Poetry Friday – Earth’s Crammed with Heaven

Earth’s crammed with heaven,
And every common bush afire with God,
But only he who sees, takes off his shoes,
The rest sit round it and pluck blackberries,
And daub their natural faces unaware.

~Elizabeth Barrett Browning
Aurora Lee, seventh book

Earth is crammed with summer heaven in Maine, as Molly so beautifully shows us in her Poetry Friday post today. Be sure to read her “Summer, Ten Times.”

I’ve been reading Elizabeth Barrett Browning this week. The quote above is taken from the seventh of nine books in her epic poem Aurora Lee. I love that passage so much, and I’ve been inspired by it for years. However, before this week, I never remember learning about Aurora Lee (1856), one of the first ever English novels in verse. I wasn’t sure I would be able to get into it, but after reading the first few lines, I was mesmerized:

Of writing many books there is no end;
And I who have written much in prose and verse
For others’ uses, will write now for mine,—

Will write my story for my better self,

As when you paint your portrait for a friend,

Who keeps it in a drawer and looks at it

Long after he has ceased to love you, just

To hold together what he was and is.
I, writing thus, am still what men call young;
I have not so far left the coasts of life

To travel inland, that I cannot hear

That murmur of the outer Infinite

Which unweaned babies smile at in their sleep

When wondered at for smiling; not so far…

Continued here

You can read or download the whole epic poem as a Kindle or EPUB or other format free at Project Gutenburg.

A Golden Shovelful of Heaven

the mystery of sweet earth’s

bliss and beauty is still crammed

full of crude confusion, with

scandalous prayers to heaven

Tomorrow the monthly Ethical ELA Open Write begins. Have you considered joining in, checking out the five prompts for poetry writing each month? On this site, you can listen to an encouraging and welcoming video from teacher-poet Stacey Joy. The prompts will be posted here starting at 7:00 a.m. Central time on Saturday, 17 July and proceeding through Wednesday. See poster below.

Did you remember we’ve been invited to join the dichotomy villanelle challenge with #PoetryPals. It happens in two weeks. Read about it here on Tanita’s blog. I also wanted to share this useful tool again that helps you keep track of all those lines: Villanelle Village – I find it helpful!

Thank you, Molly Hogan, for hosting us today on Poetry Friday. She blogs over at Nix the Comfort Zone.

18 thoughts on “Poetry Friday – Earth’s Crammed with Heaven

  1. What a gorgeous Browning quote that I’m sure is a classic but new to me. I’ve squirreled that one away in my journal already. Thank you! And, such a wow of a golden shovel. There’s a bit of “bite” to it as my mother would say…but good in it’s getting the reader’s attention. Can’t wait for writing early tomorrow morning! See you there.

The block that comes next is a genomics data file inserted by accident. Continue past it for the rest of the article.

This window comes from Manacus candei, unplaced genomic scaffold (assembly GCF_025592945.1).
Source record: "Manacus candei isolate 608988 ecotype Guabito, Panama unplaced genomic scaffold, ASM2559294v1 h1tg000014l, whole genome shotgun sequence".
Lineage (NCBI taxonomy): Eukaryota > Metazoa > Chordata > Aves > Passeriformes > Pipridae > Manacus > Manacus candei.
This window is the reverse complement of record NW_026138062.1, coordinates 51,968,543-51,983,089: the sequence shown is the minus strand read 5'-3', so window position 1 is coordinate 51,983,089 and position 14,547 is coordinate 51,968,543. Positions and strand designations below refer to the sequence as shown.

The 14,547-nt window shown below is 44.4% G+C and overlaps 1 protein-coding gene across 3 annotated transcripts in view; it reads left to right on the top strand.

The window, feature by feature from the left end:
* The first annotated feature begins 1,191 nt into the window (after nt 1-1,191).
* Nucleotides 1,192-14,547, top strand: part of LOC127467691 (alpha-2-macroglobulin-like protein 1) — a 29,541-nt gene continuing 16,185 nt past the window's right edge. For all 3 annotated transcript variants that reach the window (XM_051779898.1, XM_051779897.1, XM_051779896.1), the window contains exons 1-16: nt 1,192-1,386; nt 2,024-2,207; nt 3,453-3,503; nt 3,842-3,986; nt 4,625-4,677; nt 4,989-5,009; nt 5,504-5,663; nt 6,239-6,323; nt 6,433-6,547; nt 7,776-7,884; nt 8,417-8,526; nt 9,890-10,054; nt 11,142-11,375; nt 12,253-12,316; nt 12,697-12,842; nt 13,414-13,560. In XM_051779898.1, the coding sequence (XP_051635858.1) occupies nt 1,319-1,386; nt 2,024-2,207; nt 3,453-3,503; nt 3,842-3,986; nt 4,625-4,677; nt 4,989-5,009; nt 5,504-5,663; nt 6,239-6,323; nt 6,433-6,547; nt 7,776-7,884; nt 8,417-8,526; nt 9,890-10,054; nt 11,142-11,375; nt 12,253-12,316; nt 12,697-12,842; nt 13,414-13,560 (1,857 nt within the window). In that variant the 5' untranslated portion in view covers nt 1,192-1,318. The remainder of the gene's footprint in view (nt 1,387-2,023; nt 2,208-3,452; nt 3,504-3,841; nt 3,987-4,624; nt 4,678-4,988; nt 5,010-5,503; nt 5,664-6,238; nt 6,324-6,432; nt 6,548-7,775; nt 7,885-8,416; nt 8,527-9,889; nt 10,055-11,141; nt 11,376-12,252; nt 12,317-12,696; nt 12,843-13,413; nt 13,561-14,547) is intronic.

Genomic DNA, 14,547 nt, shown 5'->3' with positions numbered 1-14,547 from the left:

2. As one who’s recently plucked berries (red and black raspberries, but still), I can say that even when receiving these gifts into your basket for later baking or savoring fresh with ice cream, one is fully aware of the heaven and the God right there in the row with you. And the toddler in the next row over with her face and hands completely daubed and smeared with berry juice…pure joy. It doesn’t have to be an either/or. (I’m arguing with EBB, not with you!)

  3. Oh I do love a golden shovel poem. This is wonderful – I love the clever title and the contrast between “bliss and beauty” and “crude confusion.” Thanks for sharing this!

  4. This one goes with the Emily Dickinson “Service” poem at Tabatha’s blog. Your shovelful IS golden!

  5. Thank you for this browning gem. And your Golden Shovel. I have bookmarked the villanelle site. Thanks.

  6. Thank you for post Denise, It is heavily laden with gems. Enjoyed the Elizabeth Barrett Browning quote and the fact that she wrote one of the very first verse novels. As a verse novel fan, this factoid is most informative. I also enjoyed your Golden Shovel poem after Browning.

  7. How creative to turn that phrase into a Golden Shovel poem! Summer in Maine is indeed bliss; I’m hoping to get up there & see some puffins.

  8. I confess I’ve read little EBB and so enjoyed what you shared today. I really liked these lines: “As when you paint your portrait for a friend,
    Who keeps it in a drawer and looks at it
    Long after he has ceased to love you, just
    To hold together what he was and is.” I also appreciated all the resources/reminders you included. Thanks!

  9. So many wonderful opportunities to write. Thank you for sharing them, Denise! Well done on your golden shovel. My Teach Write poetry students this week (all teachers of writers) are working on text-inspired poetry — golden shovel, lifted line, found, blackout, and cento. If I may, I’d love to share your gs with them. Cheers!

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